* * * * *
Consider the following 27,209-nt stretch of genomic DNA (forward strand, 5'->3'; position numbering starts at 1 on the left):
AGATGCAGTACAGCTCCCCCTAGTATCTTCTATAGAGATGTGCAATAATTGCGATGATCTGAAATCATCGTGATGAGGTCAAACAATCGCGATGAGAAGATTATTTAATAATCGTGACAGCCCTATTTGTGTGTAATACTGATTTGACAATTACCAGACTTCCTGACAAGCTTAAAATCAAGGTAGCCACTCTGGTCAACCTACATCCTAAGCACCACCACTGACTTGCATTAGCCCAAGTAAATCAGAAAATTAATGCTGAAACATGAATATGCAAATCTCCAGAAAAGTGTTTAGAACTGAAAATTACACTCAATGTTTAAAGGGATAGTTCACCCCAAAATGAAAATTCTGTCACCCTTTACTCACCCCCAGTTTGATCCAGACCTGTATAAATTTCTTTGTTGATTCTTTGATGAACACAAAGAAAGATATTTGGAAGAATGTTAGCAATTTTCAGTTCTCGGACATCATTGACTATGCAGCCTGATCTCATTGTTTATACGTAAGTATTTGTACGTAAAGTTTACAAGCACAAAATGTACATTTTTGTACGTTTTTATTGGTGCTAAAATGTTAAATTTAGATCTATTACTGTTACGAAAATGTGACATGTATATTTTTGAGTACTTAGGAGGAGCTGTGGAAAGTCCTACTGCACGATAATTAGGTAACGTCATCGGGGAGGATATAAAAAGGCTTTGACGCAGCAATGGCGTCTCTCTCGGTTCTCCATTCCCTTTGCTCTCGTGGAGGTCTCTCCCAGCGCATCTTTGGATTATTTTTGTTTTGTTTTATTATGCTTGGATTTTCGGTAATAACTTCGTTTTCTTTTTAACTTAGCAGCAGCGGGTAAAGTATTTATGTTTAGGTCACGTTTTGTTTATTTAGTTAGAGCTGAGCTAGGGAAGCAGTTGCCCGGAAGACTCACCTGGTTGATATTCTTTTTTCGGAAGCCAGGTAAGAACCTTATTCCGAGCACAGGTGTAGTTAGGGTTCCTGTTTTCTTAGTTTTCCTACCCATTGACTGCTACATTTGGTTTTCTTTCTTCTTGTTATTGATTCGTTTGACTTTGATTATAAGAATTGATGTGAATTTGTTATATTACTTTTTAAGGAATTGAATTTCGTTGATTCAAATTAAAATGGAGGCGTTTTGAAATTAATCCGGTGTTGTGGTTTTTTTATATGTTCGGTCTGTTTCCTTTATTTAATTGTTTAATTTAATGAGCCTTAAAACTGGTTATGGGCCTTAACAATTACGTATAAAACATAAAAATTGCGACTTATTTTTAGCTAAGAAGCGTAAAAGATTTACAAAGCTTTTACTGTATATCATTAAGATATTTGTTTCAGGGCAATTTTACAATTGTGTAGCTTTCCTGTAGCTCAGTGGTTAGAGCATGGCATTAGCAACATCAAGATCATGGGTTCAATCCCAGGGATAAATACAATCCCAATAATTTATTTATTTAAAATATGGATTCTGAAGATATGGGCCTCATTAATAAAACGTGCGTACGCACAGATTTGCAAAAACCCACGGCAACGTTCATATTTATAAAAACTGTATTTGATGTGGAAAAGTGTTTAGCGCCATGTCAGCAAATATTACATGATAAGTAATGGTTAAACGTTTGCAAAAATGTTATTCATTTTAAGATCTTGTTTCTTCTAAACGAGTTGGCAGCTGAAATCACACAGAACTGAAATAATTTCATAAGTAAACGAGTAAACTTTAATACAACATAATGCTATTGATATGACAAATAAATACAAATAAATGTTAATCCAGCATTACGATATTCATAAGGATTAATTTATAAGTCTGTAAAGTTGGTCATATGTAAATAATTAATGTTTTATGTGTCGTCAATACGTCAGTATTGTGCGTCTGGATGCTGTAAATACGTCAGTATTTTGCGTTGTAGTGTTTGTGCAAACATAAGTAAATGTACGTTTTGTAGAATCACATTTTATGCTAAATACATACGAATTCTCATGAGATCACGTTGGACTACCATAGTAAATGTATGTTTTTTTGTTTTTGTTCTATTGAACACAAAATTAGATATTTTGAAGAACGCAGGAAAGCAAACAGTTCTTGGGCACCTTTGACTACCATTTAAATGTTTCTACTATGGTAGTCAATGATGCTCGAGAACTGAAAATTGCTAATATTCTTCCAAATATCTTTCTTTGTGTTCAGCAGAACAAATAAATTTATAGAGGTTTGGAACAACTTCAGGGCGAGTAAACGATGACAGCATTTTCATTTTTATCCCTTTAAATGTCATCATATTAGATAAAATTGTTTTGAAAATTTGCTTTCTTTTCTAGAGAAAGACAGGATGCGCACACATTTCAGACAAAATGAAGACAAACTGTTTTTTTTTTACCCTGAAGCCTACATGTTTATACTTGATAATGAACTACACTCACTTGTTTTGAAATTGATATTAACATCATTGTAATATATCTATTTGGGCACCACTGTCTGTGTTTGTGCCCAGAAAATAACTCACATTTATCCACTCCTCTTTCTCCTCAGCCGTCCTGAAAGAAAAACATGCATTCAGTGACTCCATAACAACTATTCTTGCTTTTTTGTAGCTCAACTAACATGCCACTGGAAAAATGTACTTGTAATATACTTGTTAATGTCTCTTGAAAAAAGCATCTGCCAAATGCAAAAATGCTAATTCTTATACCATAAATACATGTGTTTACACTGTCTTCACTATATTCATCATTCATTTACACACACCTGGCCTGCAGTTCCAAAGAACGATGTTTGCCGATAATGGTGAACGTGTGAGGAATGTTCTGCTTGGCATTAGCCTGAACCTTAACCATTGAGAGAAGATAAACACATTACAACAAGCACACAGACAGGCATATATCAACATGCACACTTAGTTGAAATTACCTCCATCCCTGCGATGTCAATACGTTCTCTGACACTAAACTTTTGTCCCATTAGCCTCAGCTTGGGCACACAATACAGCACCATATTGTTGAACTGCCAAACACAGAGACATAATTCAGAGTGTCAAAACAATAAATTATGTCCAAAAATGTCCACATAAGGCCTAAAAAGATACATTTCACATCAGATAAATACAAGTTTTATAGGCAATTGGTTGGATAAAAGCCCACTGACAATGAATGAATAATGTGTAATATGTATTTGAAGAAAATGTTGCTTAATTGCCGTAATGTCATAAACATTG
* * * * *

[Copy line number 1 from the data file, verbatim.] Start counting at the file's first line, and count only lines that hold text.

Consider the following 27,209-nt stretch of genomic DNA (forward strand, 5'->3'; position numbering starts at 1 on the left):